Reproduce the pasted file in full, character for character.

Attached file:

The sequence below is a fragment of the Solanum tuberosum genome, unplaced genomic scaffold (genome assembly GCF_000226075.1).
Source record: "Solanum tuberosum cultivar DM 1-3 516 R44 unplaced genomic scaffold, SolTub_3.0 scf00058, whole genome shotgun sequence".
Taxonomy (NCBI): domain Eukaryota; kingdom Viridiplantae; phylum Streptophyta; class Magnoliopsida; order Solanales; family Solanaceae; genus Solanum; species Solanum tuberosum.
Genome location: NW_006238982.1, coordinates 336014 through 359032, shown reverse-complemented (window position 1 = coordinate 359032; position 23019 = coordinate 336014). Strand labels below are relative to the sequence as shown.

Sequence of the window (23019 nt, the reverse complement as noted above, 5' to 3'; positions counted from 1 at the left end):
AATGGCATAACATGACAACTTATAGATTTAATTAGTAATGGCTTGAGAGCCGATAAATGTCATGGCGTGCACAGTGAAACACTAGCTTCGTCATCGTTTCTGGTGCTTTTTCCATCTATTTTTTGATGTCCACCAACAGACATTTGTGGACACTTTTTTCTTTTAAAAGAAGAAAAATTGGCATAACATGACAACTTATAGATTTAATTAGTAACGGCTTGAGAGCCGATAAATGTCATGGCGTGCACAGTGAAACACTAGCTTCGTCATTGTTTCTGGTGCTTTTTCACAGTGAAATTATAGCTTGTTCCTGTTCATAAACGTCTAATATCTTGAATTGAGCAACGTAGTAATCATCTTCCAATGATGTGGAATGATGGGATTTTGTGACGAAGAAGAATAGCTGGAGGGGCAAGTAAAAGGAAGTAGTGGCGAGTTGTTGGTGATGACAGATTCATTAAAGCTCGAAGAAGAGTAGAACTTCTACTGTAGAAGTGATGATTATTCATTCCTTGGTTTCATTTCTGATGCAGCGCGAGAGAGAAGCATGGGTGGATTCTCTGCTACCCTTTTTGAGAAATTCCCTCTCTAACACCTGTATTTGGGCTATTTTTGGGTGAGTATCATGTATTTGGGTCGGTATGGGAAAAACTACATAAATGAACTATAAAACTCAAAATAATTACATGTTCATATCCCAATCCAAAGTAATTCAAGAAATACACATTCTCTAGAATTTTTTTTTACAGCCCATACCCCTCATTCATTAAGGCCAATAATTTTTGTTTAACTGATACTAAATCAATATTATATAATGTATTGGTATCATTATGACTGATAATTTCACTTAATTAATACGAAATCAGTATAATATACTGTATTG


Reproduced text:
The sequence below is a fragment of the Solanum tuberosum genome, unplaced genomic scaffold (genome assembly GCF_000226075.1).
Source record: "Solanum tuberosum cultivar DM 1-3 516 R44 unplaced genomic scaffold, SolTub_3.0 scf00058, whole genome shotgun sequence".
Taxonomy (NCBI): domain Eukaryota; kingdom Viridiplantae; phylum Streptophyta; class Magnoliopsida; order Solanales; family Solanaceae; genus Solanum; species Solanum tuberosum.
Genome location: NW_006238982.1, coordinates 336014 through 359032, shown reverse-complemented (window position 1 = coordinate 359032; position 23019 = coordinate 336014). Strand labels below are relative to the sequence as shown.

Sequence of the window (23019 nt, the reverse complement as noted above, 5' to 3'; positions counted from 1 at the left end):
AATGGCATAACATGACAACTTATAGATTTAATTAGTAATGGCTTGAGAGCCGATAAATGTCATGGCGTGCACAGTGAAACACTAGCTTCGTCATCGTTTCTGGTGCTTTTTCCATCTATTTTTTGATGTCCACCAACAGACATTTGTGGACACTTTTTTCTTTTAAAAGAAGAAAAATTGGCATAACATGACAACTTATAGATTTAATTAGTAACGGCTTGAGAGCCGATAAATGTCATGGCGTGCACAGTGAAACACTAGCTTCGTCATTGTTTCTGGTGCTTTTTCACAGTGAAATTATAGCTTGTTCCTGTTCATAAACGTCTAATATCTTGAATTGAGCAACGTAGTAATCATCTTCCAATGATGTGGAATGATGGGATTTTGTGACGAAGAAGAATAGCTGGAGGGGCAAGTAAAAGGAAGTAGTGGCGAGTTGTTGGTGATGACAGATTCATTAAAGCTCGAAGAAGAGTAGAACTTCTACTGTAGAAGTGATGATTATTCATTCCTTGGTTTCATTTCTGATGCAGCGCGAGAGAGAAGCATGGGTGGATTCTCTGCTACCCTTTTTGAGAAATTCCCTCTCTAACACCTGTATTTGGGCTATTTTTGGGTGAGTATCATGTATTTGGGTCGGTATGGGAAAAACTACATAAATGAACTATAAAACTCAAAATAATTACATGTTCATATCCCAATCCAAAGTAATTCAAGAAATACACATTCTCTAGAATTTTTTTTTACAGCCCATACCCCTCATTCATTAAGGCCAATAATTTTTGTTTAACTGATACTAAATCAATATTATATAATGTATTGGTATCATTATGACTGATAATTTCACTTAATTAATACGAAATCAGTATAATATACTGTATTG